Amy L. Gryshuk

GryshukPhotoDr. Amy L. Gryshuk received her Bachelor of Science degree in Chemistry at Saint Francis University in Loretto, PA in 2000.  She subsequently joined the Department of Molecular Pharmacology & Cancer Therapeutics at Roswell Park Cancer Institute – a Division of The State University of New York at Buffalo as a predoctoral student from 2000-2005.  From 2003-2005 she received an Integrated Graduate Education Research Traineeship in Biophotonics.  Her doctoral thesis analyzed fluorinated and non-fluorinated photosensitizers as potential ‘bi-functional’ agents for the diagnosis and treatment of cancer via photodynamic therapy.  This work has led to numerous publications in scientific texts and peer-reviewed journals.  With successful completion of her thesis in 2005, Amy accepted a position as a postdoctoral researcher with the University of California, Davis – Center for Biophotonics from 2005 to 2006.  During the first year of her postdoctoral position she designed and evaluated novel bioluminescent substrates for bioluminescence-based protease assays.  This was a highly collaborative project between CBST, Stanford University and Lawrence Livermore National Laboratory (LLNL).  From 2006 to 2008, she transferred into the Chemistry, Materials, Earth and Life Sciences – Biosciences & Biotechnology Division at LLNL continuing on the medical biophotonics CBST-funded project, as well as integrating into a short-lived bio-security project at LLNL.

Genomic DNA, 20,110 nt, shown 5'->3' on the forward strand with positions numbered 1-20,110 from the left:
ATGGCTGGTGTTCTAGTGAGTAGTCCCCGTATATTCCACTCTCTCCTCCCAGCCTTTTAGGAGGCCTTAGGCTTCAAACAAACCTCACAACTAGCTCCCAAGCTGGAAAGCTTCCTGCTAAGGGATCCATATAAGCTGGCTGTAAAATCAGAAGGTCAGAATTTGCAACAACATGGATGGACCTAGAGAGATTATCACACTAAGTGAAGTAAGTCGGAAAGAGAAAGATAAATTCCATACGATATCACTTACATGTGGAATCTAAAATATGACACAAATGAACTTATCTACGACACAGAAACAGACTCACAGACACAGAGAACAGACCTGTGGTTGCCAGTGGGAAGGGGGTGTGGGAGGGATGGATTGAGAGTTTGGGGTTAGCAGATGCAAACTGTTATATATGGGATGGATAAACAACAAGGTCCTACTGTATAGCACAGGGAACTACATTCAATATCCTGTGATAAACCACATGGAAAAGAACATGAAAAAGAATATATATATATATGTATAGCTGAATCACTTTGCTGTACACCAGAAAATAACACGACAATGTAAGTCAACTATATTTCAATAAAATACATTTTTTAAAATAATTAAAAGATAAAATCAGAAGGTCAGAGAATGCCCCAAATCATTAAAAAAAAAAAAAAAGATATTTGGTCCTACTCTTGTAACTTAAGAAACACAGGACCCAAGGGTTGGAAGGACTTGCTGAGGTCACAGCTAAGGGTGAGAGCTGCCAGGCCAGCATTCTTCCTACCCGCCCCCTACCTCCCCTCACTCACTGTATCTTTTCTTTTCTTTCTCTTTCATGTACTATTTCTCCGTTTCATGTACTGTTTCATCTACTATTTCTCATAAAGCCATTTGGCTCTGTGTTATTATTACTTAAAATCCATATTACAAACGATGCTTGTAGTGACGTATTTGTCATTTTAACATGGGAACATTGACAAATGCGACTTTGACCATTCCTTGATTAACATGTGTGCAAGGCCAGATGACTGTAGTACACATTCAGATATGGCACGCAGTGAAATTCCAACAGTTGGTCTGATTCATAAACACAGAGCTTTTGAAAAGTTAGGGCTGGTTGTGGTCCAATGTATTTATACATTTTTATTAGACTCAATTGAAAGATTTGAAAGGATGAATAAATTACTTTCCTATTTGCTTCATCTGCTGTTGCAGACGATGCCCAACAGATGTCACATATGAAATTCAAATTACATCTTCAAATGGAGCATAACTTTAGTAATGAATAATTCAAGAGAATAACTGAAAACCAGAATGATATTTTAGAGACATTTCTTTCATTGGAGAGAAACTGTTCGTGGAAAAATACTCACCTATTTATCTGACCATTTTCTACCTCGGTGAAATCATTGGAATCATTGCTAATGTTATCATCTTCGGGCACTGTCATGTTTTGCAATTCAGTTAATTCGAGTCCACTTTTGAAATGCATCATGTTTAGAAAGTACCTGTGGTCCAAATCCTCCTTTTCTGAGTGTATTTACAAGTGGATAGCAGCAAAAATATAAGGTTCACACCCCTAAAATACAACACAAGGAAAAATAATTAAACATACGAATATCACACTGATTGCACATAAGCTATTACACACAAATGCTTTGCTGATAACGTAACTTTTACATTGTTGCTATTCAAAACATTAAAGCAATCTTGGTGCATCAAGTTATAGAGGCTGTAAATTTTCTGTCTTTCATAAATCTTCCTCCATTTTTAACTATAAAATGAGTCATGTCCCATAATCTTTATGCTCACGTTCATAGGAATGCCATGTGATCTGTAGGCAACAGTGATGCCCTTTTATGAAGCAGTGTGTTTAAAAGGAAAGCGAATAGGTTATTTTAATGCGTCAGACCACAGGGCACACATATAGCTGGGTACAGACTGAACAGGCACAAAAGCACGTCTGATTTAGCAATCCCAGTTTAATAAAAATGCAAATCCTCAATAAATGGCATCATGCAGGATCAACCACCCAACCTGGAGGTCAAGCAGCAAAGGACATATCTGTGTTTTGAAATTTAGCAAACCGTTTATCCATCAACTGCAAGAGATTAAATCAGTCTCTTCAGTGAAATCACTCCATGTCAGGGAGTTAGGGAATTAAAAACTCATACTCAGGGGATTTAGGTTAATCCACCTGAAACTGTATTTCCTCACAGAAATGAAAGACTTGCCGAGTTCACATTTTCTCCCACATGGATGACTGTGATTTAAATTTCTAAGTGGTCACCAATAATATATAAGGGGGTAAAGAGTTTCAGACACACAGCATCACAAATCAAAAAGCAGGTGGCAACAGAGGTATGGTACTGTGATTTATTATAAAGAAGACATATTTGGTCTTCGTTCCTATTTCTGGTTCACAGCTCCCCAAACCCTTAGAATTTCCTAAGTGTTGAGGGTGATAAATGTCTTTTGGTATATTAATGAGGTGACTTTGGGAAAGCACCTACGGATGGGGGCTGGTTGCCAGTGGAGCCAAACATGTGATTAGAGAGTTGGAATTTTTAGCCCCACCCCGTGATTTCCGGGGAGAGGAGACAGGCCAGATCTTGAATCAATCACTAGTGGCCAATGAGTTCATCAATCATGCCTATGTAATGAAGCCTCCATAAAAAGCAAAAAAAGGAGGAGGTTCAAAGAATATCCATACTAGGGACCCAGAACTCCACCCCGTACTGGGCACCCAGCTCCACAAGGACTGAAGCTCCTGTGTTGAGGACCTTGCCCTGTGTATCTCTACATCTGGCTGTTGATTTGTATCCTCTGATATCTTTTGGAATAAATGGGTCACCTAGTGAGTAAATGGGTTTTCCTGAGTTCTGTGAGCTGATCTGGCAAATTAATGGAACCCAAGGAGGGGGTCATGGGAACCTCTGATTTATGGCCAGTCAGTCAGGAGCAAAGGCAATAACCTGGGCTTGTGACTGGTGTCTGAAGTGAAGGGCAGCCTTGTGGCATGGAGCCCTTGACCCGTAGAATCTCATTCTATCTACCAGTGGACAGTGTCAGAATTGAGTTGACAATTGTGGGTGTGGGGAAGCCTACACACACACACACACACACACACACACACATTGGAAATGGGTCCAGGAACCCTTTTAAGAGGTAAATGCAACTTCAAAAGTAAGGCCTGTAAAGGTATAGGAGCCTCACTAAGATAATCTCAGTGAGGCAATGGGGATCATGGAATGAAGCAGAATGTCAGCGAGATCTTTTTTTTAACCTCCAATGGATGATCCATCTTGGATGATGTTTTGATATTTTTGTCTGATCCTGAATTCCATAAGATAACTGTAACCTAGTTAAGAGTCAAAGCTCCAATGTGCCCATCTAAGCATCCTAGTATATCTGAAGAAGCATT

Following completion of her postdoctoral position in August 2008, Dr. Gryshuk joined CBST in September 2008 as a University of California, Davis Discovery Fellow funded by the Industry-University Cooperative Research Program.  As the Director of New Ventures (DNV) she will use her scientific expertise and co-inventor status on two submitted patents to evaluate measures for developing a viable sustainability model for our National Science Foundation sponsored Center of Excellence in Biophotonics.  Her focus is on the ever increasing need for establishing a viable model for translating university-based research to product opportunities that could impact the practice of clinical medicine.